Herbs , annual or short-lived perennial, 1-4 dm. Stems 10-20-branched, decumbent to ascending. Leaf blades orbiculate to deltate, 0.7-2.7 × 0.5-1.7 cm, base truncate, rounded, or very broadly cuneate, apex smoothly attenuate or occasionally slightly acuminate. Flowers: involucral bracts 1.5-2 mm; tepals ca. 1.5 mm, nearly equal to bracts. Achenes light brown, symmetric, 0.5-0.8 × 0.3-0.6 mm or less, apex obtuse, mucro ±apical; stipe centered, short-cylindric, abruptly flared basally.
Flowering winter-spring. Weedy places, around masonry, woodland and shrub borders, shell mounds, sandy beaches, roadsides; Atlantic and Gulf coastal plains; 0-30 m; Del., Fla., Ga., La., Miss., N.C., S.C., Tex.; Mexico; West Indies; South America.
Parietaria praetermissa has been misidentified as P . floridana by some authors.
FNA 1997, Kearney and Peebles 1969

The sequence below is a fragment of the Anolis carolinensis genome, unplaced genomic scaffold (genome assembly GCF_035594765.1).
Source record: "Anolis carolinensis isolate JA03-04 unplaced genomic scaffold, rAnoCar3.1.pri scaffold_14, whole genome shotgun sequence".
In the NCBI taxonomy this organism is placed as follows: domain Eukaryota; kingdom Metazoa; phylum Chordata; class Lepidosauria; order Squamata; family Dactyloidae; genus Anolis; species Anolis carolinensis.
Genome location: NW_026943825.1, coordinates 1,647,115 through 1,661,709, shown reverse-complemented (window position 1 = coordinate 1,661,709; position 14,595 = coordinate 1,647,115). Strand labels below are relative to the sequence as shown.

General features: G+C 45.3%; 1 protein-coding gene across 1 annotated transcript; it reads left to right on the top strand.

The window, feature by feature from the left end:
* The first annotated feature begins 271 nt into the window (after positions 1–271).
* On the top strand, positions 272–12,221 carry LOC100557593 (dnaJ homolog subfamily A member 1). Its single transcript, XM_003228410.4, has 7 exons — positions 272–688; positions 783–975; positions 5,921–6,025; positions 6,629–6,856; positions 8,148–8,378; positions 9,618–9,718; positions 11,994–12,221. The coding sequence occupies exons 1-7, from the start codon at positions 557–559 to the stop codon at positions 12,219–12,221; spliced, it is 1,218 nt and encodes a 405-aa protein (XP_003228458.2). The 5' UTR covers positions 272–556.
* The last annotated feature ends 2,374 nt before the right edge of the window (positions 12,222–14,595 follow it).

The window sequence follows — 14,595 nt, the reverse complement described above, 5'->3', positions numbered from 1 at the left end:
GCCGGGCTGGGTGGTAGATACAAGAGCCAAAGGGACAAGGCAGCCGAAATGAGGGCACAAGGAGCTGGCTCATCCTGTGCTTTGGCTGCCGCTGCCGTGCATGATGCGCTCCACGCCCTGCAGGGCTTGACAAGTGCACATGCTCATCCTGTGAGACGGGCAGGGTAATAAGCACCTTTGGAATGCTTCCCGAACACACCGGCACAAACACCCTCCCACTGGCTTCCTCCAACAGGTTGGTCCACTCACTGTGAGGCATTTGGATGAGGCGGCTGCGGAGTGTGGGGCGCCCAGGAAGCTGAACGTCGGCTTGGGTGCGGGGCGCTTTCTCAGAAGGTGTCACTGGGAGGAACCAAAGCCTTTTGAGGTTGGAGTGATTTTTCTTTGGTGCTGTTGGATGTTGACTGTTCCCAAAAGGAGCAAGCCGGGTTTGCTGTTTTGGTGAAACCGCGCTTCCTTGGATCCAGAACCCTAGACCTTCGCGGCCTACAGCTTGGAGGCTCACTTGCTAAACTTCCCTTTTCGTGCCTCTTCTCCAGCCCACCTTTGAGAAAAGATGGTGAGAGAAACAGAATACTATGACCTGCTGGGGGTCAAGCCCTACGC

Duration: Annual Nativity: Native Lifeform: Forb/Herb General: Herbaceous annuals to short-lived perennials, to 40 cm tall, stems translucent, fragile, branching from the base, decumbent to ascending, herbage, sparsely to densely pubescent with hooked and straight, nonstinging hairs on all parts of the plant. Leaves: Alternate, orbicular to deltate, 7-27 mm long and 5-17 mm wide, bases truncate, rounded, or very broadly cuneate, tips smoothly attenuate or occasionally slightly acuminate, blades without stipules. Flowers: Inconspicuous and small, greenish, involucral bracts linear to lanceolate, without hooked hairs, 1.5-2 mm long, tepals 4, to 1.5 mm long, nearly equal to the bracts, flowers bisexual, staminate, or pistillate, proximal flowers usually bisexual and staminate, distal flowers pistillate, stamens 4, styles persistent or not; stigmas tufted, deciduous, inflorescences forming in leaf axils. Fruits: Achenes light brown, symmetric, 0.5-0.8 mm long and 0.3-0.6 mm wide or less, apices obtuse, borne on a centered, short-cylindric stipe, abruptly flaring basally. Ecology: Found in weedy places, around masonry, woodland and shrub borders, shell mounds, sandy beaches, roadsides; Atlantic and Gulf coastal plains, from 0-100 ft (0-30 m); flowering winter-spring. Distribution: Delaware, Florida, Georgia Louisiana, Mississippi, North Carolina, South Carolina, Texas; Mexico; West Indies; South America. Notes: A good key for this species are the ovate to orbiculate leaves, which are lanceolate to ovate on the other two species of Parietaria in Arizona, P. pensylvanica and P. floridana. This species is not currently recognized by most sources as occurring in Arizona. Collections of this species are essential. Ethnobotany: Unknown. Synonyms: Parietaria nummularia, uncertainty about this taxa Editor: LCrumbacher2012 Etymology: Parietaria derives from the Latin parietarius, "of walls," which descends from Greek paries, "a wall," where the plant likes to grow, as Pliny knew when he described it, and floridana means of or from Florida.